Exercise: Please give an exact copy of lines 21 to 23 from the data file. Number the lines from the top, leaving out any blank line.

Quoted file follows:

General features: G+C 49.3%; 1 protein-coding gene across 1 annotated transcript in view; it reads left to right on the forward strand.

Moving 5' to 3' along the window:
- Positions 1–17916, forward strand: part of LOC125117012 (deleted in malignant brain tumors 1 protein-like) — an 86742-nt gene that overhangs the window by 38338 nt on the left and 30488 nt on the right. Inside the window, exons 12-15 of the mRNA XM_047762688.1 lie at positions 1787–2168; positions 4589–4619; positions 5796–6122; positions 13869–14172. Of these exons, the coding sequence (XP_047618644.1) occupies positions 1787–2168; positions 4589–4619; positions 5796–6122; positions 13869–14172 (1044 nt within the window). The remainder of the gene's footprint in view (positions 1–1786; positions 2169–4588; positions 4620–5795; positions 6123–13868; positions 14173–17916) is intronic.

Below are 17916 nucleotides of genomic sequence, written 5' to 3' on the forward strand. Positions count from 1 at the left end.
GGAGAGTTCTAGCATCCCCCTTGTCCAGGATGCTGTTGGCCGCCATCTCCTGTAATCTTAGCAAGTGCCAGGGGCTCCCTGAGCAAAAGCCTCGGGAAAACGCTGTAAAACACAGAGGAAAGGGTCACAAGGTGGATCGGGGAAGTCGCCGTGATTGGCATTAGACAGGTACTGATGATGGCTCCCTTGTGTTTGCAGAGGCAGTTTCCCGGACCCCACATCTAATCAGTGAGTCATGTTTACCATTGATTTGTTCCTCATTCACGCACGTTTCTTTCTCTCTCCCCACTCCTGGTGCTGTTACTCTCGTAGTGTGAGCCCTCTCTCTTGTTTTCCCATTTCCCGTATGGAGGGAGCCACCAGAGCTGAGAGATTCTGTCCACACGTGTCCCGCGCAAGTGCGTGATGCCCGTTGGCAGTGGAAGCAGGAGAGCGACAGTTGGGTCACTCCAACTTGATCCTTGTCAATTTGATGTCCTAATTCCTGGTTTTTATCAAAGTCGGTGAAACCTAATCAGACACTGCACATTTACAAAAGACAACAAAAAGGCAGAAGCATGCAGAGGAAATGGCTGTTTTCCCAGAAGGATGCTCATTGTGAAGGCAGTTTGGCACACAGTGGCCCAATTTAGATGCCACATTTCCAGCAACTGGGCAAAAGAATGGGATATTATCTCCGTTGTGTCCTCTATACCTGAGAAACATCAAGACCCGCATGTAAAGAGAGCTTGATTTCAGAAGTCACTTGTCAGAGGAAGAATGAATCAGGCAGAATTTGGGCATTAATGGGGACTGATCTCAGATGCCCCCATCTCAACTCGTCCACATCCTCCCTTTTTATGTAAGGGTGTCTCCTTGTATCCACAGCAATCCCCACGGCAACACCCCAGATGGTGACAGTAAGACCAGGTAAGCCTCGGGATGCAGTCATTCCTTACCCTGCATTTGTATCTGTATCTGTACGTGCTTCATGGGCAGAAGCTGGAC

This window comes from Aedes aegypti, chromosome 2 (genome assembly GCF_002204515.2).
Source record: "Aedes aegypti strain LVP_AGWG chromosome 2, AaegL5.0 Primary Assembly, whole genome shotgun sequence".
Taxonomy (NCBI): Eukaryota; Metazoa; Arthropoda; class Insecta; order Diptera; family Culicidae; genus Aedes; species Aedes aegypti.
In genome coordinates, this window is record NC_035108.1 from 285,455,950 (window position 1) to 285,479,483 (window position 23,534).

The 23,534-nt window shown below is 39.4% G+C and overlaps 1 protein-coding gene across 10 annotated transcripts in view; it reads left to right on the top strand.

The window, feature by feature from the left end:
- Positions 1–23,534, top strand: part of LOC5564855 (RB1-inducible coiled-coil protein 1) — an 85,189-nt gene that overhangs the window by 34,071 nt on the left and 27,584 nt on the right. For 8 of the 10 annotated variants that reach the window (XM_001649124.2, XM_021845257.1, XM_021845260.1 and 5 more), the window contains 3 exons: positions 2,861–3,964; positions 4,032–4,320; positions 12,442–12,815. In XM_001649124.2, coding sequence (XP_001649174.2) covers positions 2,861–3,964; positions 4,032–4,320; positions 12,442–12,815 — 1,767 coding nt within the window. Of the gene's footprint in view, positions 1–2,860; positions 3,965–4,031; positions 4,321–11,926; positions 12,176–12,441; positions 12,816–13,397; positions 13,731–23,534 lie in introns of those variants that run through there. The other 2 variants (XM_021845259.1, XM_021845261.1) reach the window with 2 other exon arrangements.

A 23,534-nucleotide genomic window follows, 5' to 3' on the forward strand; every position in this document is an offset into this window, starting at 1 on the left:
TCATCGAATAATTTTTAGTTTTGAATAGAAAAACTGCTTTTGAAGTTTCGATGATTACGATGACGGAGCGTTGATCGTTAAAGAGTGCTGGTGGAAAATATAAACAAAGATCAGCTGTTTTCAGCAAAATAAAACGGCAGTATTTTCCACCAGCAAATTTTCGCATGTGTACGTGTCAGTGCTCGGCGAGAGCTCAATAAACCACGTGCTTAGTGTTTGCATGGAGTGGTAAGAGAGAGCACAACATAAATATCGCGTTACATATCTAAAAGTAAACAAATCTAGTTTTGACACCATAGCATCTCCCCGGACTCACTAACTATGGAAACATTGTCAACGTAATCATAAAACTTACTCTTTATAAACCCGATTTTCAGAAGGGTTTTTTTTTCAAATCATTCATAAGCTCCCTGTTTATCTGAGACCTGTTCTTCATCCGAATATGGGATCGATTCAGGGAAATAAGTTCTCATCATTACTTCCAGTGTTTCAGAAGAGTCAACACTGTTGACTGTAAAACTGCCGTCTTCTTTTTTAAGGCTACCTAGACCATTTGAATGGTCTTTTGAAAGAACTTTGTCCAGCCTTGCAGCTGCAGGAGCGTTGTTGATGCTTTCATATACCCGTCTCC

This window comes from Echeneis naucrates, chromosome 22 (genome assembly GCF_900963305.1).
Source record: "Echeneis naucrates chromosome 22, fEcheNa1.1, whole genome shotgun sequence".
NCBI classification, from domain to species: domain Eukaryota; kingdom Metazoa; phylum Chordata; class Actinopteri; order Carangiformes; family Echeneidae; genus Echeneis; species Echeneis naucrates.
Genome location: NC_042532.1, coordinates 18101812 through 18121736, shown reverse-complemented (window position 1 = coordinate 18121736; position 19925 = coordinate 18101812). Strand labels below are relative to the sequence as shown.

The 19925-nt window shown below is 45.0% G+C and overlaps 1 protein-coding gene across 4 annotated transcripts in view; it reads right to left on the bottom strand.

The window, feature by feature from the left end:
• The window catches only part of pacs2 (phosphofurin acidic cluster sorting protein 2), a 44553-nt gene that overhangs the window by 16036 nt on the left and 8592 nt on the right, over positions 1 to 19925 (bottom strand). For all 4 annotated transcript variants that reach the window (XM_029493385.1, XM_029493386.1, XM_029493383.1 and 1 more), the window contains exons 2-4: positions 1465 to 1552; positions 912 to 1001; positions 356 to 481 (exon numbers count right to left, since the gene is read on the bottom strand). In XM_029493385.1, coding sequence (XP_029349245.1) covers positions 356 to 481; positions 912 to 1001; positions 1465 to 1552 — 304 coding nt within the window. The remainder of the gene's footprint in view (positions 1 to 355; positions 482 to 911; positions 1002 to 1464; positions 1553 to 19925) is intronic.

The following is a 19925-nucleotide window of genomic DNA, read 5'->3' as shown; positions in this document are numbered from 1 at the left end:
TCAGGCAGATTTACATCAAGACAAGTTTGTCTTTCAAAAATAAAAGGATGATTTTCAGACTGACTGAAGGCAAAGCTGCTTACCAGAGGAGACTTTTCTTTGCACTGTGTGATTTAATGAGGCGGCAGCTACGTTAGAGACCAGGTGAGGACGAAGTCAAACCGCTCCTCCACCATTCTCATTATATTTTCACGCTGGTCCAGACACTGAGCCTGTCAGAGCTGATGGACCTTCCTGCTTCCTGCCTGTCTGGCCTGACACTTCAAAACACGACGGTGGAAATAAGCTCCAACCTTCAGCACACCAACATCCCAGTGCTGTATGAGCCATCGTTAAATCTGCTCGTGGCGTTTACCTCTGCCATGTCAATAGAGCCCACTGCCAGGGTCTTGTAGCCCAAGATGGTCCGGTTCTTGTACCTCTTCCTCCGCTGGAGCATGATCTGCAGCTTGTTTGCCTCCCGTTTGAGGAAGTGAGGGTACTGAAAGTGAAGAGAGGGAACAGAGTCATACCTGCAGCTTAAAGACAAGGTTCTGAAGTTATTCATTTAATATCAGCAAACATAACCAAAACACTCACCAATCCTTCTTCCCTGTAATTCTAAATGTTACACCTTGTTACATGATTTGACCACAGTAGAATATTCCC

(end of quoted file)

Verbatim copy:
• The window catches only part of pacs2 (phosphofurin acidic cluster sorting protein 2), a 44553-nt gene that overhangs the window by 16036 nt on the left and 8592 nt on the right, over positions 1 to 19925 (bottom strand). For all 4 annotated transcript variants that reach the window (XM_029493385.1, XM_029493386.1, XM_029493383.1 and 1 more), the window contains exons 2-4: positions 1465 to 1552; positions 912 to 1001; positions 356 to 481 (exon numbers count right to left, since the gene is read on the bottom strand). In XM_029493385.1, coding sequence (XP_029349245.1) covers positions 356 to 481; positions 912 to 1001; positions 1465 to 1552 — 304 coding nt within the window. The remainder of the gene's footprint in view (positions 1 to 355; positions 482 to 911; positions 1002 to 1464; positions 1553 to 19925) is intronic.

The following is a 19925-nucleotide window of genomic DNA, read 5'->3' as shown; positions in this document are numbered from 1 at the left end:
TCAGGCAGATTTACATCAAGACAAGTTTGTCTTTCAAAAATAAAAGGATGATTTTCAGACTGACTGAAGGCAAAGCTGCTTACCAGAGGAGACTTTTCTTTGCACTGTGTGATTTAATGAGGCGGCAGCTACGTTAGAGACCAGGTGAGGACGAAGTCAAACCGCTCCTCCACCATTCTCATTATATTTTCACGCTGGTCCAGACACTGAGCCTGTCAGAGCTGATGGACCTTCCTGCTTCCTGCCTGTCTGGCCTGACACTTCAAAACACGACGGTGGAAATAAGCTCCAACCTTCAGCACACCAACATCCCAGTGCTGTATGAGCCATCGTTAAATCTGCTCGTGGCGTTTACCTCTGCCATGTCAATAGAGCCCACTGCCAGGGTCTTGTAGCCCAAGATGGTCCGGTTCTTGTACCTCTTCCTCCGCTGGAGCATGATCTGCAGCTTGTTTGCCTCCCGTTTGAGGAAGTGAGGGTACTGAAAGTGAAGAGAGGGAACAGAGTCATACCTGCAGCTTAAAGACAAGGTTCTGAAGTTATTCATTTAATATCAGCAAACATAACCAAAACACTCACCAATCCTTCTTCCCTGTAATTCTAAATGTTACACCTTGTTACATGATTTGACCACAGTAGAATATTCCC